Patrick Hamilton had a relatively short and turbulent life and died aged 58 from drink related illnesses. The son of writers, his father was an alcoholic which led to a fractured childhood due to financial and domestic problems, much of it in boarding houses in Chiswick and Hove. At 15 his mother took him out of Westminster School which meant the end of his formal education. Briefly an actor he began writing, publishing his novel Monday Morning in 1925 aged 19. His first real success was the play Rope written in 1929. Later on that and Gaslight, first performed in 1938, made Hamilton a rich man. He died in 1962, his literary output and relationships having been affected by his personal problems. Doris Lessing said, ‘He was a marvelous novelist, who’s grossly neglected’ and his fans include Graham Greene, JB Priestley, and David Lodge. Due to the rich tapestry of life he witnessed during his formative years, Hamilton often told tales of the disadvantaged using black and acerbic humour.
Gaslight is a psychological thriller with elements of theatrical melodrama and has an unusual structure for the genre – the reveal happening relatively early. Opening on the seemingly respectable world of a middle class, Victorian, married couple (the excellent set designed by Gerry Cortese drawing applause from the audience), we watched with increasing discomfort as it became clear this was a damaging relationship between a controlling husband and his nervy wife. I felt like we were watching a compelling episode of Eastenders from the golden days of Den and Angie - a guilty pleasure watching the impending car crash. An Inspector arrives gaining the trust of Bella Manningham, revealing the murder her husband, Jack, committed 20 years before in the house they now live in. She realises she is not insane, as her husband has suggested and helps engineer the arrest of Jack Manningham gaining her independence and sanity.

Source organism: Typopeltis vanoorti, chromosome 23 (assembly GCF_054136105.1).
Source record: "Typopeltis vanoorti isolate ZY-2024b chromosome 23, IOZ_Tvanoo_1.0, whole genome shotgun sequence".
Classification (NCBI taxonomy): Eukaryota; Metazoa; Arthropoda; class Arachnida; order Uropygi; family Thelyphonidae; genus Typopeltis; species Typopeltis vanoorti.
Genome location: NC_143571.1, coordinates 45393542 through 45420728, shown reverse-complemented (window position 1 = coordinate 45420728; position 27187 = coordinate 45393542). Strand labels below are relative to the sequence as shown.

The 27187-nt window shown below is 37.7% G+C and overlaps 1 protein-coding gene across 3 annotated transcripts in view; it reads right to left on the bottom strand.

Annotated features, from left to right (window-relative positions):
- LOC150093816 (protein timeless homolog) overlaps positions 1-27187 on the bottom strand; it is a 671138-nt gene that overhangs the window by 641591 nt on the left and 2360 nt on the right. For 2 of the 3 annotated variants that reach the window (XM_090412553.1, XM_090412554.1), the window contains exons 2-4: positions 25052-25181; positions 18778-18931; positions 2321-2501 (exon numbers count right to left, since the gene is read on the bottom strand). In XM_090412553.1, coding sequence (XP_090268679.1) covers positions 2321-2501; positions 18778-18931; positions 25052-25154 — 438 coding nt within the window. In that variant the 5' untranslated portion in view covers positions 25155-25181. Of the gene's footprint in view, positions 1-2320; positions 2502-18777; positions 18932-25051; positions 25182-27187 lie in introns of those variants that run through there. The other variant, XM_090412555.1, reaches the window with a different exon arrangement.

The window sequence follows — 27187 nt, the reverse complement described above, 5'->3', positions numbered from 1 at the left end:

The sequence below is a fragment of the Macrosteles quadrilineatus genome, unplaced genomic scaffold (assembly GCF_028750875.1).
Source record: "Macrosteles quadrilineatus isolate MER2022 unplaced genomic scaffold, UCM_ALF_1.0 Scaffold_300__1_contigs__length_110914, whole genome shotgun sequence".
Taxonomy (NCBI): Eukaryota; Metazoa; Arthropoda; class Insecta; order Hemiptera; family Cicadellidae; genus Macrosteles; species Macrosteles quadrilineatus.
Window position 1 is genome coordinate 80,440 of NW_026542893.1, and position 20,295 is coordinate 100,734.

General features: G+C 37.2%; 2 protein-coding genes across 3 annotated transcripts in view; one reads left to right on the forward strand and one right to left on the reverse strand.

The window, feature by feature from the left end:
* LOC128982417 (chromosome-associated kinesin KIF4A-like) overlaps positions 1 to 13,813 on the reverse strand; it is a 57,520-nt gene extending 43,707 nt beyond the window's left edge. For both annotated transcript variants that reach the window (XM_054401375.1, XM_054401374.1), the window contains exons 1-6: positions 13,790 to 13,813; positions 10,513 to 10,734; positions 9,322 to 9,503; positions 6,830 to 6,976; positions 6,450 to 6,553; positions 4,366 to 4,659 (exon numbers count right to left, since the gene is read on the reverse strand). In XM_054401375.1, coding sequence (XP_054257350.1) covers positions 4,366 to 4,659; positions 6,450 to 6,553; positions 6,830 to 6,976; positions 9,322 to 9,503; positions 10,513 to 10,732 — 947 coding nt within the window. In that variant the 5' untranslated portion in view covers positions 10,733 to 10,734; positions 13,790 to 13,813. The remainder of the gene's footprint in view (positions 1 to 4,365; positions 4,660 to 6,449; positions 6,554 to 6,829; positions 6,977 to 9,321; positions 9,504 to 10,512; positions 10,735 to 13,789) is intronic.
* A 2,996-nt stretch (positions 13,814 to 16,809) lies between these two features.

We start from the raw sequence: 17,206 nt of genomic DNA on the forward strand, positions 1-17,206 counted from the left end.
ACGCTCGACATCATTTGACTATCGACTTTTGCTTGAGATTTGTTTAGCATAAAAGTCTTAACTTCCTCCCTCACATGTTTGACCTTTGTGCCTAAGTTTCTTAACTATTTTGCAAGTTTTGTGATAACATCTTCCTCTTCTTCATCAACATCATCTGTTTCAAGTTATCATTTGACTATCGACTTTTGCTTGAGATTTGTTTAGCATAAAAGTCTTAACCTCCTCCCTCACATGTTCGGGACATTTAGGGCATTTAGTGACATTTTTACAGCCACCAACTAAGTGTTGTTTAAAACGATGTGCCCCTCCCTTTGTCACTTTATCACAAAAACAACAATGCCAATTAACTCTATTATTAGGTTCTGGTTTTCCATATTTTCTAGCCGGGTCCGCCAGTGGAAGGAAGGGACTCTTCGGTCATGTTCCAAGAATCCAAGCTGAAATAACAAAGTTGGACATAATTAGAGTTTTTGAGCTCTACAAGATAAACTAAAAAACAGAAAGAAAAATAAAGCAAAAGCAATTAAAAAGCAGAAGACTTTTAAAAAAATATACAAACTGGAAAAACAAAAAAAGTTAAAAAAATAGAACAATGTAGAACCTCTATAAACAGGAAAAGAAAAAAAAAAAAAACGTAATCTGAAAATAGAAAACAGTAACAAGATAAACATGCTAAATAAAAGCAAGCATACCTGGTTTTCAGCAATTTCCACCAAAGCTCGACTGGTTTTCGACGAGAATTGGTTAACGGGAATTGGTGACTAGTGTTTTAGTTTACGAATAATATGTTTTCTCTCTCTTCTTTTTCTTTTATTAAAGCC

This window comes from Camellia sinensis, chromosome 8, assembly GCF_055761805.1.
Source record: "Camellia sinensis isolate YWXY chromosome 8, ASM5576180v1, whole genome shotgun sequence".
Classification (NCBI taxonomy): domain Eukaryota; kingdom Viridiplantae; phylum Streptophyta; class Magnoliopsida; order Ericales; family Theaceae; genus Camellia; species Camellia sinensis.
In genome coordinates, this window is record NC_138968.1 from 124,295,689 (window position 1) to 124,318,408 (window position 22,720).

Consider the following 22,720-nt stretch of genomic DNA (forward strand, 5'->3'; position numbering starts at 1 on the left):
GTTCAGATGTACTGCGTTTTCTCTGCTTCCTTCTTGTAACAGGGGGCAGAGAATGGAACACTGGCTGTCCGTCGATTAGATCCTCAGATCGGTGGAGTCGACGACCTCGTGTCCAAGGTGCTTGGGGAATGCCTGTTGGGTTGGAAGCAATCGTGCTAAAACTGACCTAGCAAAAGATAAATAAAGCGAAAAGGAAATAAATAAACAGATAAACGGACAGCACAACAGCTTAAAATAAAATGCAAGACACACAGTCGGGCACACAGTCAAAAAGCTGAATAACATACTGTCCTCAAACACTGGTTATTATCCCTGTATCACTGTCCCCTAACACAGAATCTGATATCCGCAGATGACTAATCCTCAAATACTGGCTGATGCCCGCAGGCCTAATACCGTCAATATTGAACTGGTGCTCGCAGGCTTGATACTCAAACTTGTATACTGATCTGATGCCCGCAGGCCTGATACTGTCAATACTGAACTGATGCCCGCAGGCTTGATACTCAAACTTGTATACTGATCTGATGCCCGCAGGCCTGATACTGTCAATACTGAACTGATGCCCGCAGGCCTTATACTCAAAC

As ever LLT doesn’t shrink from challenging the actors. Most of Gaslight comprises two hander scenes with a mass of dialogue. Director Derek Watts’ actors were assured, fluid and fully committed. Ian Clegg as the psychopathic Jack Manningham was convincing and detailed, not overplaying the sinister aspect of the character but often hiding his madness and malevolence under the cloak of a middle aged grump. Constance Owen as Bella Manningham maintained the bird-like, neurotic, needy element of the role.
A bigger change was needed after it was revealed that her husband had been tricking her into thinking she was going mad, in particular when she realises that items he accuses her of ‘losing’ were hidden by him. However, being on the stage for virtually the whole play was a tough task and Constance carried it off with concentration and conviction, never lapsing into cliché. Alan Lade as Inspector Rough was polished and entertaining. The humour and delicacy he used while dealing with the damaged Bella Manningham was touching. You need a charismatic actor for parts such as these as they deliver the detail of the plot and Alan Lade served the play very well.